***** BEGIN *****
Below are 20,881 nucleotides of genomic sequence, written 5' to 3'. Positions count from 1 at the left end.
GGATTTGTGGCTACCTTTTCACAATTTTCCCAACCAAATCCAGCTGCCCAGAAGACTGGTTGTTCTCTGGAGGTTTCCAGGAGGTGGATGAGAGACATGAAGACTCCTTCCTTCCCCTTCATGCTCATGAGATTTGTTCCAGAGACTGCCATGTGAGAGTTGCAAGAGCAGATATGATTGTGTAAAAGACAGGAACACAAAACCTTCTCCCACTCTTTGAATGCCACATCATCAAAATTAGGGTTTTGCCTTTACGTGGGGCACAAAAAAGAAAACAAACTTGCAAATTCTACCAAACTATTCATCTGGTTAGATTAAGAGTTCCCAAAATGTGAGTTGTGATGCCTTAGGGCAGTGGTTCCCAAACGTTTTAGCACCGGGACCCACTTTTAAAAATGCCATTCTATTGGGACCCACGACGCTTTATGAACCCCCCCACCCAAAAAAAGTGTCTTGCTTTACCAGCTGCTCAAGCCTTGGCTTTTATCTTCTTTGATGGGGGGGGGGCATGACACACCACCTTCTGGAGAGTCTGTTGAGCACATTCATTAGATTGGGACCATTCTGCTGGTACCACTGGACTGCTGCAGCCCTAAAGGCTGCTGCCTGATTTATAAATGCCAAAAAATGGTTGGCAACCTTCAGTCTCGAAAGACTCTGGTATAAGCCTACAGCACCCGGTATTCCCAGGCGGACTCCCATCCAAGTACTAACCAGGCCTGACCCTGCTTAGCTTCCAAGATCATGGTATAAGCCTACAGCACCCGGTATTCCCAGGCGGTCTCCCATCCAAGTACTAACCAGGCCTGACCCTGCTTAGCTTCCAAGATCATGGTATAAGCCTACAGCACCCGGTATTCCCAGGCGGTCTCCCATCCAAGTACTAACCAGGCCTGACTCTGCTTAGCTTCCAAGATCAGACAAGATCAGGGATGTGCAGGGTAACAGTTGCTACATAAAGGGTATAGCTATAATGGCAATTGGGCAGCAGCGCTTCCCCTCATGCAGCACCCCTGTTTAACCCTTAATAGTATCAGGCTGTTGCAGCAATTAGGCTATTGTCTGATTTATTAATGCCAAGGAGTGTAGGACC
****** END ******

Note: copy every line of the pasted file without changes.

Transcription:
Below are 20,881 nucleotides of genomic sequence, written 5' to 3'. Positions count from 1 at the left end.
GGATTTGTGGCTACCTTTTCACAATTTTCCCAACCAAATCCAGCTGCCCAGAAGACTGGTTGTTCTCTGGAGGTTTCCAGGAGGTGGATGAGAGACATGAAGACTCCTTCCTTCCCCTTCATGCTCATGAGATTTGTTCCAGAGACTGCCATGTGAGAGTTGCAAGAGCAGATATGATTGTGTAAAAGACAGGAACACAAAACCTTCTCCCACTCTTTGAATGCCACATCATCAAAATTAGGGTTTTGCCTTTACGTGGGGCACAAAAAAGAAAACAAACTTGCAAATTCTACCAAACTATTCATCTGGTTAGATTAAGAGTTCCCAAAATGTGAGTTGTGATGCCTTAGGGCAGTGGTTCCCAAACGTTTTAGCACCGGGACCCACTTTTAAAAATGCCATTCTATTGGGACCCACGACGCTTTATGAACCCCCCCACCCAAAAAAAGTGTCTTGCTTTACCAGCTGCTCAAGCCTTGGCTTTTATCTTCTTTGATGGGGGGGGGGCATGACACACCACCTTCTGGAGAGTCTGTTGAGCACATTCATTAGATTGGGACCATTCTGCTGGTACCACTGGACTGCTGCAGCCCTAAAGGCTGCTGCCTGATTTATAAATGCCAAAAAATGGTTGGCAACCTTCAGTCTCGAAAGACTCTGGTATAAGCCTACAGCACCCGGTATTCCCAGGCGGACTCCCATCCAAGTACTAACCAGGCCTGACCCTGCTTAGCTTCCAAGATCATGGTATAAGCCTACAGCACCCGGTATTCCCAGGCGGTCTCCCATCCAAGTACTAACCAGGCCTGACCCTGCTTAGCTTCCAAGATCATGGTATAAGCCTACAGCACCCGGTATTCCCAGGCGGTCTCCCATCCAAGTACTAACCAGGCCTGACTCTGCTTAGCTTCCAAGATCAGACAAGATCAGGGATGTGCAGGGTAACAGTTGCTACATAAAGGGTATAGCTATAATGGCAATTGGGCAGCAGCGCTTCCCCTCATGCAGCACCCCTGTTTAACCCTTAATAGTATCAGGCTGTTGCAGCAATTAGGCTATTGTCTGATTTATTAATGCCAAGGAGTGTAGGACC